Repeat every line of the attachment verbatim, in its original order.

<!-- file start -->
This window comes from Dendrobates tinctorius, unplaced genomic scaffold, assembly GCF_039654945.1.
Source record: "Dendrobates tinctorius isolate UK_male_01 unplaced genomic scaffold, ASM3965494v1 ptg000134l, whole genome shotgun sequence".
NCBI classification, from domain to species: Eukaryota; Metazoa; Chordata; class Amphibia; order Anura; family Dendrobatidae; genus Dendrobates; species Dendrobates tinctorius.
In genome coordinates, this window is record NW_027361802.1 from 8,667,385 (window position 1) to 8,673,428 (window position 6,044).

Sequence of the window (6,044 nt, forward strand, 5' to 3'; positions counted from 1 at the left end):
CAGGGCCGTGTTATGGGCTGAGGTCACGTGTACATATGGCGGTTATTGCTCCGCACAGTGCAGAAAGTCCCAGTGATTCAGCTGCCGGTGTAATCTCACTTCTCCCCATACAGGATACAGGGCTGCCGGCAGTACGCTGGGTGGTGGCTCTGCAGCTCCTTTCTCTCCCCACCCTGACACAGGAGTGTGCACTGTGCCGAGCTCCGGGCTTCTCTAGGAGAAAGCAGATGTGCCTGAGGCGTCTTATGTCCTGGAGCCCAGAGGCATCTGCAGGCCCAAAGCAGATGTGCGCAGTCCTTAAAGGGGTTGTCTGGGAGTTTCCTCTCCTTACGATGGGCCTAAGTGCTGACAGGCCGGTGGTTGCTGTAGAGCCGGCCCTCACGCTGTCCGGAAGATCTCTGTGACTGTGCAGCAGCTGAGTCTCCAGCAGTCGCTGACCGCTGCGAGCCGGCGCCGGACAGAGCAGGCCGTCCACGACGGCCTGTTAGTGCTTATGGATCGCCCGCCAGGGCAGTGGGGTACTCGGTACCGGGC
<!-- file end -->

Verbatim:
This window comes from Dendrobates tinctorius, unplaced genomic scaffold, assembly GCF_039654945.1.
Source record: "Dendrobates tinctorius isolate UK_male_01 unplaced genomic scaffold, ASM3965494v1 ptg000134l, whole genome shotgun sequence".
NCBI classification, from domain to species: Eukaryota; Metazoa; Chordata; class Amphibia; order Anura; family Dendrobatidae; genus Dendrobates; species Dendrobates tinctorius.
In genome coordinates, this window is record NW_027361802.1 from 8,667,385 (window position 1) to 8,673,428 (window position 6,044).

Sequence of the window (6,044 nt, forward strand, 5' to 3'; positions counted from 1 at the left end):
CAGGGCCGTGTTATGGGCTGAGGTCACGTGTACATATGGCGGTTATTGCTCCGCACAGTGCAGAAAGTCCCAGTGATTCAGCTGCCGGTGTAATCTCACTTCTCCCCATACAGGATACAGGGCTGCCGGCAGTACGCTGGGTGGTGGCTCTGCAGCTCCTTTCTCTCCCCACCCTGACACAGGAGTGTGCACTGTGCCGAGCTCCGGGCTTCTCTAGGAGAAAGCAGATGTGCCTGAGGCGTCTTATGTCCTGGAGCCCAGAGGCATCTGCAGGCCCAAAGCAGATGTGCGCAGTCCTTAAAGGGGTTGTCTGGGAGTTTCCTCTCCTTACGATGGGCCTAAGTGCTGACAGGCCGGTGGTTGCTGTAGAGCCGGCCCTCACGCTGTCCGGAAGATCTCTGTGACTGTGCAGCAGCTGAGTCTCCAGCAGTCGCTGACCGCTGCGAGCCGGCGCCGGACAGAGCAGGCCGTCCACGACGGCCTGTTAGTGCTTATGGATCGCCCGCCAGGGCAGTGGGGTACTCGGTACCGGGC